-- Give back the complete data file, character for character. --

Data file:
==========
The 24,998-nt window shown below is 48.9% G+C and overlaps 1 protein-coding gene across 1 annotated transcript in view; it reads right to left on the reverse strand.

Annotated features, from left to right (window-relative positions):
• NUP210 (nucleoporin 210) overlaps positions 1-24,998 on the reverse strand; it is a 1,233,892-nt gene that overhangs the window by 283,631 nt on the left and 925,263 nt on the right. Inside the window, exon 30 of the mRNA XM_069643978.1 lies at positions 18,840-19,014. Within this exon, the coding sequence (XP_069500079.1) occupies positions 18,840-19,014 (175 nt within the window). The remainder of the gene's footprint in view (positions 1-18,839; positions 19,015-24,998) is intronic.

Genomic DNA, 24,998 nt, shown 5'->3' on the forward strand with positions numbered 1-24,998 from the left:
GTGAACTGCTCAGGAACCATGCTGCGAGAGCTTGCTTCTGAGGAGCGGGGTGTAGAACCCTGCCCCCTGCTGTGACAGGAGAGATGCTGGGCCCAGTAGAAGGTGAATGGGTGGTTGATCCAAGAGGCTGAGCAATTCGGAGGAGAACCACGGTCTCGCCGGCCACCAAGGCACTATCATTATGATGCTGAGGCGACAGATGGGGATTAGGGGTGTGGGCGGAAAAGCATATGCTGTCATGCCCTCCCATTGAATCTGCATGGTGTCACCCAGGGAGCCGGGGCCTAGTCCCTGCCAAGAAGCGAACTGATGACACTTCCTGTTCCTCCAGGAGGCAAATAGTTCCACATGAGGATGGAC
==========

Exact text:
The 24,998-nt window shown below is 48.9% G+C and overlaps 1 protein-coding gene across 1 annotated transcript in view; it reads right to left on the reverse strand.

Annotated features, from left to right (window-relative positions):
• NUP210 (nucleoporin 210) overlaps positions 1-24,998 on the reverse strand; it is a 1,233,892-nt gene that overhangs the window by 283,631 nt on the left and 925,263 nt on the right. Inside the window, exon 30 of the mRNA XM_069643978.1 lies at positions 18,840-19,014. Within this exon, the coding sequence (XP_069500079.1) occupies positions 18,840-19,014 (175 nt within the window). The remainder of the gene's footprint in view (positions 1-18,839; positions 19,015-24,998) is intronic.

Genomic DNA, 24,998 nt, shown 5'->3' on the forward strand with positions numbered 1-24,998 from the left:
GTGAACTGCTCAGGAACCATGCTGCGAGAGCTTGCTTCTGAGGAGCGGGGTGTAGAACCCTGCCCCCTGCTGTGACAGGAGAGATGCTGGGCCCAGTAGAAGGTGAATGGGTGGTTGATCCAAGAGGCTGAGCAATTCGGAGGAGAACCACGGTCTCGCCGGCCACCAAGGCACTATCATTATGATGCTGAGGCGACAGATGGGGATTAGGGGTGTGGGCGGAAAAGCATATGCTGTCATGCCCTCCCATTGAATCTGCATGGTGTCACCCAGGGAGCCGGGGCCTAGTCCCTGCCAAGAAGCGAACTGATGACACTTCCTGTTCCTCCAGGAGGCAAATAGTTCCACATGAGGATGGAC